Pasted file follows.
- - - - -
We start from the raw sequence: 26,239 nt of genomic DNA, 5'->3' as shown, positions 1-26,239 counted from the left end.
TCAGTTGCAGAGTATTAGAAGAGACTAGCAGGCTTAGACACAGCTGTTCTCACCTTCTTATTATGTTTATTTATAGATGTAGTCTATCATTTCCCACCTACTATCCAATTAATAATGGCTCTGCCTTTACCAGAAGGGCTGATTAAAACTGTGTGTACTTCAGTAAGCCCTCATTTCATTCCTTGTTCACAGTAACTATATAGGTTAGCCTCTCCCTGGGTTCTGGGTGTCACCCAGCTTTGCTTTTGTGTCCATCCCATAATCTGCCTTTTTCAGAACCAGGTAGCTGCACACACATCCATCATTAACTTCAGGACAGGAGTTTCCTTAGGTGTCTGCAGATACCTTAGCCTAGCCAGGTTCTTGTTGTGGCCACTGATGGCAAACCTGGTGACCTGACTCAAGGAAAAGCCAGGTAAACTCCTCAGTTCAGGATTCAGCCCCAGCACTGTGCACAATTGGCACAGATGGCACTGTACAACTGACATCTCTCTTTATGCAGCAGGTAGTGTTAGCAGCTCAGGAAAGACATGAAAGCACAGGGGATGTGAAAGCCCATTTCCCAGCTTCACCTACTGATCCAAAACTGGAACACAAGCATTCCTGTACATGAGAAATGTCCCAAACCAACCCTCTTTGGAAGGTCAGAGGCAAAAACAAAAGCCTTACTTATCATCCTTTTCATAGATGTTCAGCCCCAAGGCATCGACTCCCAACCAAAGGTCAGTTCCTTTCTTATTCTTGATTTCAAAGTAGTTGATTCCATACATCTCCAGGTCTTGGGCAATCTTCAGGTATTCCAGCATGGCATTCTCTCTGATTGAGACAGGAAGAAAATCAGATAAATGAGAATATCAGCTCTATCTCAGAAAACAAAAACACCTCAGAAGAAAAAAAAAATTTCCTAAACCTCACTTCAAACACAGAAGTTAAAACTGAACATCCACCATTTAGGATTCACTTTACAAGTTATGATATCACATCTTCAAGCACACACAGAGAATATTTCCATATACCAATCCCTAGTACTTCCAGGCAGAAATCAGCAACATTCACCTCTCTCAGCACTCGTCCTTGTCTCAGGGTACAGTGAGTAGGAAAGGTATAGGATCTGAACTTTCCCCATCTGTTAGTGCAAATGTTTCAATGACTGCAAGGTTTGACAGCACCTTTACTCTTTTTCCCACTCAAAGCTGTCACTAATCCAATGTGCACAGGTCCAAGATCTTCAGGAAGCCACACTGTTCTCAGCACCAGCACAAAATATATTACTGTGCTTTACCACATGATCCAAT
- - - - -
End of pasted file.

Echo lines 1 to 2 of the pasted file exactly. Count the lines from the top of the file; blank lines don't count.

We start from the raw sequence: 26,239 nt of genomic DNA, 5'->3' as shown, positions 1-26,239 counted from the left end.
TCAGTTGCAGAGTATTAGAAGAGACTAGCAGGCTTAGACACAGCTGTTCTCACCTTCTTATTATGTTTATTTATAGATGTAGTCTATCATTTCCCACCTACTATCCAATTAATAATGGCTCTGCCTTTACCAGAAGGGCTGATTAAAACTGTGTGTACTTCAGTAAGCCCTCATTTCATTCCTTGTTCACAGTAACTATATAGGTTAGCCTCTCCCTGGGTTCTGGGTGTCACCCAGCTTTGCTTTTGTGTCCATCCCATAATCTGCCTTTTTCAGAACCAGGTAGCTGCACACACATCCATCATTAACTTCAGGACAGGAGTTTCCTTAGGTGTCTGCAGATACCTTAGCCTAGCCAGGTTCTTGTTGTGGCCACTGATGGCAAACCTGGTGACCTGACTCAAGGAAAAGCCAGGTAAACTCCTCAGTTCAGGATTCAGCCCCAGCACTGTGCACAATTGGCACAGATGGCACTGTACAACTGACATCTCTCTTTATGCAGCAGGTAGTGTTAGCAGCTCAGGAAAGACATGAAAGCACAGGGGATGTGAAAGCCCATTTCCCAGCTTCACCTACTGATCCAAAACTGGAACACAAGCATTCCTGTACATGAGAAATGTCCCAAACCAACCCTCTTTGGAAGGTCAGAGGCAAAAACAAAAGCCTTACTTATCATCCTTTTCATAGATGTTCAGCCCCAAGGCATCGACTCCCAACCAAAGGTCAGTTCCTTTCTTATTCTTGATTTCAAAGTAGTTGATTCCATACATCTCCAGGTCTTGGGCAATCTTCAGGTATTCCAGCATGGCATTCTCTCTGATTGAGACAGGAAGAAAATCAGATAAATGAGAATATCAGCTCTATCTCAGAAAACAAAAACACCTCAGAAGAAAAAAAAAATTTCCTAAACCTCACTTCAAACACAGAAGTTAAAACTGAACATCCACCATTTAGGATTCACTTTACAAGTTATGATATCACATCTTCAAGCACACACAGAGAATATTTCCATATACCAATCCCTAGTACTTCCAGGCAGAAATCAGCAACATTCACCTCTCTCAGCACTCGTCCTTGTCTCAGGGTACAGTGAGTAGGAAAGGTATAGGATCTGAACTTTCCCCATCTGTTAGTGCAAATGTTTCAATGACTGCAAGGTTTGACAGCACCTTTACTCTTTTTCCCACTCAAAGCTGTCACTAATCCAATGTGCACAGGTCCAAGATCTTCAGGAAGCCACACTGTTCTCAGCACCAGCACAAAATATATTACTGTGCTTTACCACATGATCCAAT